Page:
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Leadership lessons from the Battle of Gettysburg

On the 149th anniversary of the Civil War’s turning point, there’s still a lot we can learn from Robert E. Lee’s military missteps.

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Even leaders like General Lee will stumble if they can't heed the advice of others.

Even leaders like General Lee will stumble if they can’t heed the advice of others.

Library of Congress/John C. McRae

This week marks the 149th anniversary of the battle between Federal and Confederate forces at Gettysburg, Penn. The outcome of the Battle of Gettysburg, fought July 1-3, 1863, directly impacted the course of American history. Simply put, had Confederate general Robert E. Lee been able either to avoid battle or defeat Union general George Meade’s forces, the outcome of the war could have been very different. A century and a half later, there’s still plenty we can learn from Lee’s missteps.

Although the Union Army beat Confederate forces, in a very real sense, the South helped to defeat itself by making a number of inept and disastrous decisions. In fact, it can be argued that Lee, considered by many to be a military genius, is directly responsible for losing the battle of Gettysburg due to his blatant mismanagement, misjudgment and a combination of arrogance, pride, fear of failure and narcissism.

Many historians believe that Lee’s second-in-command, Gen. James Longstreet, better understood the bigger picture. The Southern Army was in Pennsylvania in an attempt to outflank its opponents, defeat them on Northern soil and possibly turn the tide of the war. Because Lee’s army was smaller than the Union forces, Longstreet wanted to avoid combat. Failing that, Longstreet wanted to choose a different location and fight a defensive battle. But when the Southern Army was intercepted by Union cavalry, Lee felt it was unmanly and improper to leave the field in the face of the enemy, and so he chose to stand and fight.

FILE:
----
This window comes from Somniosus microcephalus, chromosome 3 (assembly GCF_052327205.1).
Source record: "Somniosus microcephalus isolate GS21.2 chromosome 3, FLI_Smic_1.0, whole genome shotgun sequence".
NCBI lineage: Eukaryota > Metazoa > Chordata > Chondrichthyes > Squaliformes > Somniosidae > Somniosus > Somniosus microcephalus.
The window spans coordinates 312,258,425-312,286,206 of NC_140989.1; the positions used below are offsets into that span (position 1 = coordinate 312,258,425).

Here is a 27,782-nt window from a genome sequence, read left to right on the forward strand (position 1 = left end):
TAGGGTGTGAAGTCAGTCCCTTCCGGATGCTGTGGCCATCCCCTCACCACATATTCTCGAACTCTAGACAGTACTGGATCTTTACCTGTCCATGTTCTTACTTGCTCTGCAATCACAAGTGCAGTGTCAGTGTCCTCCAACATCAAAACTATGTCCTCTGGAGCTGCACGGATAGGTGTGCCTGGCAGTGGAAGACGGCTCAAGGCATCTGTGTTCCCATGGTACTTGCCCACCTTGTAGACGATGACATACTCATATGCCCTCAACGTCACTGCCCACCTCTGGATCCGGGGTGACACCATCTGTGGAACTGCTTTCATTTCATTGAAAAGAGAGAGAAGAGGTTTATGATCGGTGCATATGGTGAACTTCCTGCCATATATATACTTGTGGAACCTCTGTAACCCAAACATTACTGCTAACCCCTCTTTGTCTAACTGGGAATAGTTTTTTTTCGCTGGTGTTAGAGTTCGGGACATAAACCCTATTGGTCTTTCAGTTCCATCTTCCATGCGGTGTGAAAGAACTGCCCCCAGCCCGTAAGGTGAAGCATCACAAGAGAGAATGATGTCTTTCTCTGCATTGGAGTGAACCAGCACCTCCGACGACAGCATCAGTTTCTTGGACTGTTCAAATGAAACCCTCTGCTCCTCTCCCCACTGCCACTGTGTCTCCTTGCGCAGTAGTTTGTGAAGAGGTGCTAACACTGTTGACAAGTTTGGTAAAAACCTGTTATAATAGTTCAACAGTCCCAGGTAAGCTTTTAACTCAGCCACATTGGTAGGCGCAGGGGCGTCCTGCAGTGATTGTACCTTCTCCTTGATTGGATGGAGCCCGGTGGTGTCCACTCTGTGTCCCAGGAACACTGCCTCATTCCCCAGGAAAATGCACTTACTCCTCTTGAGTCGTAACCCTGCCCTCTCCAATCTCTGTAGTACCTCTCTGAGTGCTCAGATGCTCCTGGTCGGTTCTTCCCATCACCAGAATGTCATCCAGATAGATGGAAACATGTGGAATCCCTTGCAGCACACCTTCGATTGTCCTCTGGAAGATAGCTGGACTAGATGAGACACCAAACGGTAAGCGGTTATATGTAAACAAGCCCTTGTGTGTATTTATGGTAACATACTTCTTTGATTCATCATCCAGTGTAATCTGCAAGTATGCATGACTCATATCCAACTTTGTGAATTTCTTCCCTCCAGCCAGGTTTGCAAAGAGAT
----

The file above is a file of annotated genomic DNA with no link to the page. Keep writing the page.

Even leaders like General Lee will stumble if they can't heed the advice of others. (Library of Congress/John C. McRae)

After the first day of battle, the Southern forces achieved a series of minor successes and Lee ordered a major assault against the Union flank at Little Round Top. The Southern attack was rebuffed and serious losses incurred. At this point, Longstreet advised withdrawal, but Lee felt the honor of both his army and the Confederacy was at stake and ordered a direct assault against the center of the Union lines. The now-infamous “Pickett’s Charge” ended in defeat and slaughter. Begrudgingly, Lee was forced to escape with his now decimated army.

Whether in business, government or war, there are leadership lessons to be learned here. Even brilliant leaders can make bad decisions. Lee lost his focus on the objective of the mission and refused to listen to contradictory counsel. His demeanor made it clear to all members of his staff that he would not deal with counterfactuals and that his wishes were to be followed to the letter. Lee’s early victories gave him a false sense of security both in regard to his general strategy and the strength and abilities of his army. Lee took the battle very personally. He did not believe that the Army of Northern Virginia, which he felt was made up of true believers, could be defeated by a Northern Army made up mostly of conscripts. He did not want to lose to a Union officer corps that he had either commanded in the Mexican War or knew while he had been superintendent of West Point.

In a real sense, Lee’s dedication and devotion blinded him to issues he either disagreed with or did not want to deal with. All forms of leadership must be open to the advice of others, even when they tell us things we do not want to hear. As the story of General Lee demonstrates, myopia can lead to disaster and failure.

Al Gini is a professor of business ethics and chair of the department of management at Loyola University Chicago. He is also the co-founder and associate editor of Business Ethics Quarterly, and the author of several books, including My Job, My Self and Seeking the Truth of Things: Confessions of a (catholic) Philosopher.

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